Mixed reality, more CPU and live streaming: How the PC can ‘stay ahead of the game’
With 1.2 billion PC gamers around the globe, the race is on to develop the most popular game by
tapping into the latest technology and trends to ensure gamers have the most up-to- date
We unpacked three important gaming trends to note:
Bringing games to life with mixed reality
The worlds of augmented, virtual and mixed reality are set to become a $165 billion dollar industry
by 2020, not least because of their role in gaming. Virtual reality has been lauded for its ability to
transpose the user into a digital environment that shuts out the real world, while augmented reality
uses 2D or 3D layered content to turn the physical world into digital media. However, mixed media is
the real game changer, if you’ll excuse the pun.
Mixed reality is far more advanced because it combines several types of technology, including
sensors, advanced optics and next generation computing power. This is bundled into a single device
that gives the user the capability to overlay augmented holographic digital content into their real-
time space, creating realistic yet incredible scenarios. The Pokemon Go craze that swept the globe in
2016 is a great example of this.
In the world of gaming, mixed reality is far more than just another way to play the latest version of
your favourite game. Rather, it adds a whole new world of interactions, apps, games and
experiences to the mix.
Microsoft Hololens has already set the stage in the world of mixed reality, but with the latest
Creators Update for Windows 10, the company is taking this a step further. Working with brands like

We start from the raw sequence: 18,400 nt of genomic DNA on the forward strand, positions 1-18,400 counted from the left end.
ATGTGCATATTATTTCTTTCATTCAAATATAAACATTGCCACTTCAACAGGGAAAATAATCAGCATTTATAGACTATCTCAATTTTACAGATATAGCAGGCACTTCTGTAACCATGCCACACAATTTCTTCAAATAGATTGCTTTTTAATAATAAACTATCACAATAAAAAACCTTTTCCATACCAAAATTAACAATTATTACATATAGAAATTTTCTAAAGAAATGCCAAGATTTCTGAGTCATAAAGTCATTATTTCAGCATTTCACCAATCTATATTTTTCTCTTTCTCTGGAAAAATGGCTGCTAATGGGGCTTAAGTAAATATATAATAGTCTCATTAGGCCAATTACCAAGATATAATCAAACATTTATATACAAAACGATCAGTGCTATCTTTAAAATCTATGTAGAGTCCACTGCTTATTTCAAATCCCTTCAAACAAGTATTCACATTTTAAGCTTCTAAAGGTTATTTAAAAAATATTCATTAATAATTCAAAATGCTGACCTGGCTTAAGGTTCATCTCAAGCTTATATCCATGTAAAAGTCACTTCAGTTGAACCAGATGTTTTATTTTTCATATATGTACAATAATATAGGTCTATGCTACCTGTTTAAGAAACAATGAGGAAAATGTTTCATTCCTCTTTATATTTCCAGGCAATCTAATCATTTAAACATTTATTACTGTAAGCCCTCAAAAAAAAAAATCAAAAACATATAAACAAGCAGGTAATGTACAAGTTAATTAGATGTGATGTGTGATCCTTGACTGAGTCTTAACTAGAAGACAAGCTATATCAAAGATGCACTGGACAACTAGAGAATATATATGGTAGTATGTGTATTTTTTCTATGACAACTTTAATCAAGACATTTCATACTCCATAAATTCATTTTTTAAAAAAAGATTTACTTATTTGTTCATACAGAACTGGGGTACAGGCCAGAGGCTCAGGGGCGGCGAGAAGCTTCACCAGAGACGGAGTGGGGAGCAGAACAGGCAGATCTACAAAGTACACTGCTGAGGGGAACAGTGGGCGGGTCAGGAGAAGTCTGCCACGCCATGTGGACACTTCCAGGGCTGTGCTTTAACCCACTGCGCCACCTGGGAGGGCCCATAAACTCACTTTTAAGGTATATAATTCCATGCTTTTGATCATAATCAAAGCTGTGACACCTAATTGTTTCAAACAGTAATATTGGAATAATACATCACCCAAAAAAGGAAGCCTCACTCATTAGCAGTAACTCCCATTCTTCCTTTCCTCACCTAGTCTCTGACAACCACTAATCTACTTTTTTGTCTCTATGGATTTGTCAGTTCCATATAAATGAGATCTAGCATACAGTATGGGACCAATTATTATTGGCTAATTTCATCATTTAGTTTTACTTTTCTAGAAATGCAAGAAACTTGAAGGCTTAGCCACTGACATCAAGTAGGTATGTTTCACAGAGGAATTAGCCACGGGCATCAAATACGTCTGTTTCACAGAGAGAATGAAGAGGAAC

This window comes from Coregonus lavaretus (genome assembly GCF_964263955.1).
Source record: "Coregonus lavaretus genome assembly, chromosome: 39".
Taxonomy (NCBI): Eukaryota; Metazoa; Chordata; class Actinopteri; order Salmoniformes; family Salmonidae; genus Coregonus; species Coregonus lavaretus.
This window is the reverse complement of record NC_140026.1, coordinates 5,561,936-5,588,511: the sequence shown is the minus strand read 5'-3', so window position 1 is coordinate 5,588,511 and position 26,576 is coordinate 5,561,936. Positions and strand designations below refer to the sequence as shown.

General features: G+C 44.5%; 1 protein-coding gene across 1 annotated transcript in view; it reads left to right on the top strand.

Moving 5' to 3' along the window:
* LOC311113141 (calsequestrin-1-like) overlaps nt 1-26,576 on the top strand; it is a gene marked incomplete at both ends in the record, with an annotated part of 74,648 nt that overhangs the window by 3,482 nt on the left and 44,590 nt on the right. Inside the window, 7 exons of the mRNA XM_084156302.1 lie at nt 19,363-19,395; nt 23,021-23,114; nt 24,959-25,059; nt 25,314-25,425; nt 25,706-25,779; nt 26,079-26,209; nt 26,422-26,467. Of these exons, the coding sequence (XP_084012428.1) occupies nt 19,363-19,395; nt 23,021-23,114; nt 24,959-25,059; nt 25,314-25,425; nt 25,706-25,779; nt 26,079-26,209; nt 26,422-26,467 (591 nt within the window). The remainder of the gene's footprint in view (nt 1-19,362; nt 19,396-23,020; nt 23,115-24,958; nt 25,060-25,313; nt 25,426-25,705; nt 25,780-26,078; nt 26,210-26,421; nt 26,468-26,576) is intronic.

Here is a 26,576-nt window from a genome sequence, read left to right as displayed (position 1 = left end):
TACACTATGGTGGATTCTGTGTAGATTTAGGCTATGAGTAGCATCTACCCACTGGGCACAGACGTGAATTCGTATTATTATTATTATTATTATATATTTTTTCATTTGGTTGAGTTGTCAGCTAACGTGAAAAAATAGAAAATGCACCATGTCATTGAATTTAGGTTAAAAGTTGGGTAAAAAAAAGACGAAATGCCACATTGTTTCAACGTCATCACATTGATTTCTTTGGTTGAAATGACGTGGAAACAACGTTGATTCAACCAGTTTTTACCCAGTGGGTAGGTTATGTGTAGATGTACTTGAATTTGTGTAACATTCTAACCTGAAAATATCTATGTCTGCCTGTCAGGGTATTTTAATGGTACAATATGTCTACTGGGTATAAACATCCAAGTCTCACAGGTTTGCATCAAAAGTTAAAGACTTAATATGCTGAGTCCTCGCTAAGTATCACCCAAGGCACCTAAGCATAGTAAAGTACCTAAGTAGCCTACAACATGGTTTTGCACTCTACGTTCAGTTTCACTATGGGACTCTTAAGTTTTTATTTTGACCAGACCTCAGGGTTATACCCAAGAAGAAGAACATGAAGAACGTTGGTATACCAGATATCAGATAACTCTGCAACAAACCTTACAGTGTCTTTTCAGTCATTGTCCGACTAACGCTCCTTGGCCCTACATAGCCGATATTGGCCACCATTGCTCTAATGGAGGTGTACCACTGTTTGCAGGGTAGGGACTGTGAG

Acer, ASUS, Dell, HP and Lenovo, the update brings mixed reality headsets into the mainstream.
More CPU for a better gaming experience
It’s no secret that the central processing unit (CPU) is a requirement for PC gaming. It acts as the
brain of the PC, and plays a role in everything the PC does.
As games continue to advance, it makes sense that the CPU’s role becomes more important. For
example, a real-time strategy (RTS) game requires the CPU to make regular and intensive
calculations to find ways to beat you.
With 62% of gamers choosing a PC as their preferred gaming medium, and with more and more
games being released, it’s important that PCs pack the necessary CPU punch.
In keeping with this, Microsoft launched Game Mode as part of its Windows 10 Creators Update.
This under-the- hood feature funnels all your computing power towards improving the frame rate of
your favourite games.
Show the world how you play
Gamers no longer simply want to play, they also want to watch others play, and be watched. In fact,
according to founder of publisher Chilled Mouse, Ian Baverstock, “The statistics in terms of the hours
people spend playing games and watching games, are beginning to tilt toward the latter very
This is not that surprising given the growing prominence of live streaming across social media.
As gaming developers work on making their games as enjoyable to watch as they are to play, so too
must live-streaming platforms work on being as seamless as possible.
Windows 10’s contribution to this is Beam streaming. As part of the Creators Update, it allows you
to start streaming in moments, without any delays and without having to download a separate app.
The PC gaming industry needs constant innovation to meet the requirements of the gaming elite.
And while developers continue to deliver the content, software updates like Creators Update ensure
that the overall experience keeps gamers coming back for more.
For more information on the Windows 10 Creators Update, click here.
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